Pettitte said he hoped to buy the pitching rubber. Jason Giambi said he planned to take his locker, first base, and hopefully a few seats from the upper deck. “I hit a few balls up there,” he said. Don Larsen, who threw a perfect game in the 1956 World Series, a singular accomplishment, scooped dirt from the pitching mound into a plastic cup with the help of the Chairman of the Board, Whitey Ford. Mariano Rivera, who fittingly closed out the Orioles, Brian Roberts rolling out to first baseman Cody Ransom for the final out, said, when asked if he planned to claim any dirt for himself, said: “I’m going to get a bucket.”


Hillary Clinton’s Speech Earns Wide Praise Across the Country

August 27, 2008

US News & World Report has an great summary of the reviews of Hillary Clinton’s speech last night at the Democratic National Convention. I was not able to watch her speech live but was able to catch a replay on CNN late last night.

From the article:

Hillary Clinton last night addressed the Democratic delegates gathered in Denver, and urged them to back her former rival Barack Obama. The speech, and Clinton’s delivery of it, are receiving extremely positive reviews in today’s newspapers. On its front page, the Los Angeles Times reports Clinton accepted “defeat with grace and generosity,” and “moved to close the divide among fellow Democrats on Tuesday night by offering a forceful and unequivocal endorsement of her fierce rival.” The New York Times reports Clinton “deferred her own dreams on Tuesday night and delivered an emphatic plea at the Democratic National Convention to unite behind her rival, Senator Barack Obama, no matter what ill will lingers.” The New York senator “betrayed none of the anger and disappointment that she still feels and that, friends say, has especially haunted her husband.” The Washington Times refers to a “rousing speech” that laid “rest to a bitter primary battle that left many of her supporters — especially women — seething months later.” The APWashington Post reports Clinton said, “You haven’t worked so hard over the last 18 months, or endured the last eight years, to suffer through more failed leadership. No way. No how. No McCain. Barack Obama is my candidate. And he must be our president.” reports “the speech was as much of an attack “on Sen. John McCain “as it was an embrace of Obama.”

The Rocky Mountain News says Clinton “did her best to put the hard feelings to rest.”

On ABC World News, which aired prior to the speech, ABC’s chief Washington correspondent George Stephanopoulos contended that Sen. Clinton “genuinely believes that if John McCain wins it will be bad for the country. She knows that. She wants Barack Obama to win, whatever disappointment she feels. Whatever anger she feels about Barack Obama. And that’s real, too.”

Nature Of Roll Call Vote Still Undetermined Despite the effort to forge unity, a number of issues still remain to be resolved. USA Today notes that while Clinton “urged her supporters to fall in line behind the presumptive Democratic nominee,” her backers “and Obama’s are still negotiating the fine details of Wednesday night’s roll call vote for nominating the Democratic presidential candidate.” The AP notes Clinton “did not indicate whether she would have her name placed in nomination or seek a formal roll call of the states when the party’s top prize is awarded by delegates on Wednesday night.”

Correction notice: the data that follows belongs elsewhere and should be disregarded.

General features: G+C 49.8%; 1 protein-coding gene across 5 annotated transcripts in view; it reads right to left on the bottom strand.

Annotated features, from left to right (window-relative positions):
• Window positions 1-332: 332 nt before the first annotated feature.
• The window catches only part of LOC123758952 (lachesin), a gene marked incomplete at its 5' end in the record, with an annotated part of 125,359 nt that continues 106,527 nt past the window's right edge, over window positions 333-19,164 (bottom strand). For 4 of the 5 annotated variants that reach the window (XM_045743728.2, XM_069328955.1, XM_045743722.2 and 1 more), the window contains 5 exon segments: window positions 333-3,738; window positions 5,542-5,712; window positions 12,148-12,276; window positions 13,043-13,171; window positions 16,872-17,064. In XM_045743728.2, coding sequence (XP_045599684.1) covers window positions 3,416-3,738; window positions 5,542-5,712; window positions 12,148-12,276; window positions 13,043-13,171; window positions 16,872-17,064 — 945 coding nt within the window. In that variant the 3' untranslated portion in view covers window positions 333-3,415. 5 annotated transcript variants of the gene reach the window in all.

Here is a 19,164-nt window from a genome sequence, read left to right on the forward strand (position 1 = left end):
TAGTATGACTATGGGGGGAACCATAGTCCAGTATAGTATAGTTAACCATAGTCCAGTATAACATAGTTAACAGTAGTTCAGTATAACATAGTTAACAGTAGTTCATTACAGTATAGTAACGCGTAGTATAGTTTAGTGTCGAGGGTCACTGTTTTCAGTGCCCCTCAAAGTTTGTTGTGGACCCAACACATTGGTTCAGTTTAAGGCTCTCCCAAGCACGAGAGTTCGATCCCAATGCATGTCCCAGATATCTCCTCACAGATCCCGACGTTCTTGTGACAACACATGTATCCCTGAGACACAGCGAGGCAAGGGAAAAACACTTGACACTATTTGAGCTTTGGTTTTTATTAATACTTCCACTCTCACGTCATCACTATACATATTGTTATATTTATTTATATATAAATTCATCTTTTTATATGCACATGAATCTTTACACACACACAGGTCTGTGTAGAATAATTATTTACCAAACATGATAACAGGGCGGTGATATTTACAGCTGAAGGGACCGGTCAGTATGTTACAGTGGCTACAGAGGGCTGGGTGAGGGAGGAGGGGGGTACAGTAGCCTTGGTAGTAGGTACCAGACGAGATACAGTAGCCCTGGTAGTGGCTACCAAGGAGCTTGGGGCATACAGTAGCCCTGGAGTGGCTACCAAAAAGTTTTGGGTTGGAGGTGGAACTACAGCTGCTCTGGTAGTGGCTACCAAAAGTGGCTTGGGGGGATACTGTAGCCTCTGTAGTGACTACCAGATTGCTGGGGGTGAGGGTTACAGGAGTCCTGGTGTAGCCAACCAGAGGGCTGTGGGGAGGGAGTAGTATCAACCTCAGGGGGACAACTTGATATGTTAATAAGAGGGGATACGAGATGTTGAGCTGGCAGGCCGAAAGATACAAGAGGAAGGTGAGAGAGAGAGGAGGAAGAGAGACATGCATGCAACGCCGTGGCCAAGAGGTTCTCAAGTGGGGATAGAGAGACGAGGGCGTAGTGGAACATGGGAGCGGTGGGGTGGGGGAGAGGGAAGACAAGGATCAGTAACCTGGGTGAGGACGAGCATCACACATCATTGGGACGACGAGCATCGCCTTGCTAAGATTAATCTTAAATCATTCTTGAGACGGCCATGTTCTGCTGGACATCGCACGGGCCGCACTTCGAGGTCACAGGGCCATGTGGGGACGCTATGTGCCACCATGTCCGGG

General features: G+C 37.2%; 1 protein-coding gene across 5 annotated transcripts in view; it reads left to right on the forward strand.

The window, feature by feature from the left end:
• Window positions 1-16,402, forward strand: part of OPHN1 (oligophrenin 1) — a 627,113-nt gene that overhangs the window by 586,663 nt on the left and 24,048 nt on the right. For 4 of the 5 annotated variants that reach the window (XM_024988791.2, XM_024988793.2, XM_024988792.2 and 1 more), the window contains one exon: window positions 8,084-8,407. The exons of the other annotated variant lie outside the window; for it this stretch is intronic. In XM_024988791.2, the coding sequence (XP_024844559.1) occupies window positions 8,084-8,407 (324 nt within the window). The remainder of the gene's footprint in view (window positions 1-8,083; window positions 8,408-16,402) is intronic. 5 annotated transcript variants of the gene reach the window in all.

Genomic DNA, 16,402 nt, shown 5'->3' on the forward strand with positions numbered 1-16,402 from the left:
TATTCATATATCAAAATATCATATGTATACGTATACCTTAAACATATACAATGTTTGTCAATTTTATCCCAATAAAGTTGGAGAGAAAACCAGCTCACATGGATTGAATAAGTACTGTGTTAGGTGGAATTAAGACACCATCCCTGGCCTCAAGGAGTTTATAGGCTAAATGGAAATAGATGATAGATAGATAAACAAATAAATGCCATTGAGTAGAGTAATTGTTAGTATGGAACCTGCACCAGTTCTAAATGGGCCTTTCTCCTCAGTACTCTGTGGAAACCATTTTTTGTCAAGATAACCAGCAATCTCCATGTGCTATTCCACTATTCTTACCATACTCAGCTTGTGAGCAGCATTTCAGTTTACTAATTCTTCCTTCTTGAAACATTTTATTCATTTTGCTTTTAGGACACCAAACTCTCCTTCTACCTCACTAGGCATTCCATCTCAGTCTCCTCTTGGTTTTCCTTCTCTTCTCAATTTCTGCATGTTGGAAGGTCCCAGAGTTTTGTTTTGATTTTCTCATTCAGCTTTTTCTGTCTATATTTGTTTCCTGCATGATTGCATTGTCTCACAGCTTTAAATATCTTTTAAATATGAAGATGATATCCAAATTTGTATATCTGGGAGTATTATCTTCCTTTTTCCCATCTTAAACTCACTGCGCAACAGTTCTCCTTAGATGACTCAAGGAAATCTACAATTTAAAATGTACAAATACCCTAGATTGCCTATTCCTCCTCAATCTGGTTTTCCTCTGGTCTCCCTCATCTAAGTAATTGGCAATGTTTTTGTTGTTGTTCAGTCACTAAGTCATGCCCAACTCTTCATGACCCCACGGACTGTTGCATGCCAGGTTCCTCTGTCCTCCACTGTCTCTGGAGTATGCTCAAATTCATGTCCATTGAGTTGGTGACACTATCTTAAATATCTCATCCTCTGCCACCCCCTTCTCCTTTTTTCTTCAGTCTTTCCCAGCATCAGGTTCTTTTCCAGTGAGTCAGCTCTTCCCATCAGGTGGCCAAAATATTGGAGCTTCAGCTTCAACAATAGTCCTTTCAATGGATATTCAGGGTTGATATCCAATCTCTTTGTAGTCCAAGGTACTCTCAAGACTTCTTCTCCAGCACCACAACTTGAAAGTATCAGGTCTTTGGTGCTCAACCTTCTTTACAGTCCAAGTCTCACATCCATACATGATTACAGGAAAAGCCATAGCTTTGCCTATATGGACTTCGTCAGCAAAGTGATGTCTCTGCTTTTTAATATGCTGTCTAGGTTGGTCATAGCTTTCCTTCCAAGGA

The Democratic Party appears to be a little concerned over recent polls showing John McCain catching, and passing Democratic nominee Barack Obama.

Fox News reported, “If Barack Obama gets the traditional post-convention bounce in the polls it can’t come soon enough.” Obama “has led John McCain in the head to head surveys most of the summer but things at the moment appear to be changing.” The Gallup daily presidential tracking poll shows McCain creeping ahead of Obama 46%-44%. The race had been tied at 45% for the previous two days. The poll surveyed 2,684 registered voters from August 23-25. The Rasmussen Reports automated daily presidential tracking poll of 3,000 likely voters for August 26 shows Barack Obama and John McCain tied at 44%, and at 46%-46% including leaners. The New York Post reports that Obama “got exactly zero bounce” from his selection of Sen. Joe Biden.

The Washington Post reports on its front page that “top elected officials continued to raise questions about Obama’s campaign strategy and worried aloud that he must do more to overcome the doubts voters in their states have about his readiness to be president.” The Post adds that Pennsylvania Gov. Ed Rendell “said that Obama is still struggling to connect with working-class voters and that the presumptive nominee reminded him of Adlai Stevenson, the brainy Illinoisan who lost the presidential campaigns of 1952 and 1956.” Sen. Chuck Schumer “said Obama’s campaign must demonstrate its willingness to engage against a Republican Party that he said is well skilled in political combat.” Both were prominent supporters of Clinton in the primary.

With only 10 weeks to go, this race is going to come down to the wire. I’m very interested in listening to Barack Obama’s acceptance speech on Thursday. Thoughts?